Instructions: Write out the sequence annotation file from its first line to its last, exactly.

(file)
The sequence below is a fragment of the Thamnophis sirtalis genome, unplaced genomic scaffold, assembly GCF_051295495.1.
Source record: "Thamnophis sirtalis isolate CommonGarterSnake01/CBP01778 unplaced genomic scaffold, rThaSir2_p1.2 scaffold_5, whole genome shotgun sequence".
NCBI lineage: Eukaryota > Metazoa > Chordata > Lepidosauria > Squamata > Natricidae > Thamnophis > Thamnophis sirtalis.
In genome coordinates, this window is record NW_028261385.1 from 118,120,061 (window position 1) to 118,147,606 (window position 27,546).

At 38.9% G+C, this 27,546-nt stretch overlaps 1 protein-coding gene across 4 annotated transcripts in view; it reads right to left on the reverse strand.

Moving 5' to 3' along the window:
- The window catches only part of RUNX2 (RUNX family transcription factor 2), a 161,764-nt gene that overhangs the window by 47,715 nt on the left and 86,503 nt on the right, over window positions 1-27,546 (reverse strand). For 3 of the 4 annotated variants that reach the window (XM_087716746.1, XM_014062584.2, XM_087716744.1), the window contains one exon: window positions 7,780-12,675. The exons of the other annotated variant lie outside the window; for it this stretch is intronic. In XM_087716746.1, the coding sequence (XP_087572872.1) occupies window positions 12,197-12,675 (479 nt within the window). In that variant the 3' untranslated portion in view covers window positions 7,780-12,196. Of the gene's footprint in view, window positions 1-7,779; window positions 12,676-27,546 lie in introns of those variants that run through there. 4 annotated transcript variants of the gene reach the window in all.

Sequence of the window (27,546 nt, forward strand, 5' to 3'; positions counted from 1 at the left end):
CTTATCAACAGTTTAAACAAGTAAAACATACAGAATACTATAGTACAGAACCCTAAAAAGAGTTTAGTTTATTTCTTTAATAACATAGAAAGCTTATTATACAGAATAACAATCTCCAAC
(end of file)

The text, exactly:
The sequence below is a fragment of the Thamnophis sirtalis genome, unplaced genomic scaffold, assembly GCF_051295495.1.
Source record: "Thamnophis sirtalis isolate CommonGarterSnake01/CBP01778 unplaced genomic scaffold, rThaSir2_p1.2 scaffold_5, whole genome shotgun sequence".
NCBI lineage: Eukaryota > Metazoa > Chordata > Lepidosauria > Squamata > Natricidae > Thamnophis > Thamnophis sirtalis.
In genome coordinates, this window is record NW_028261385.1 from 118,120,061 (window position 1) to 118,147,606 (window position 27,546).

At 38.9% G+C, this 27,546-nt stretch overlaps 1 protein-coding gene across 4 annotated transcripts in view; it reads right to left on the reverse strand.

Moving 5' to 3' along the window:
- The window catches only part of RUNX2 (RUNX family transcription factor 2), a 161,764-nt gene that overhangs the window by 47,715 nt on the left and 86,503 nt on the right, over window positions 1-27,546 (reverse strand). For 3 of the 4 annotated variants that reach the window (XM_087716746.1, XM_014062584.2, XM_087716744.1), the window contains one exon: window positions 7,780-12,675. The exons of the other annotated variant lie outside the window; for it this stretch is intronic. In XM_087716746.1, the coding sequence (XP_087572872.1) occupies window positions 12,197-12,675 (479 nt within the window). In that variant the 3' untranslated portion in view covers window positions 7,780-12,196. Of the gene's footprint in view, window positions 1-7,779; window positions 12,676-27,546 lie in introns of those variants that run through there. 4 annotated transcript variants of the gene reach the window in all.

Sequence of the window (27,546 nt, forward strand, 5' to 3'; positions counted from 1 at the left end):
CTTATCAACAGTTTAAACAAGTAAAACATACAGAATACTATAGTACAGAACCCTAAAAAGAGTTTAGTTTATTTCTTTAATAACATAGAAAGCTTATTATACAGAATAACAATCTCCAAC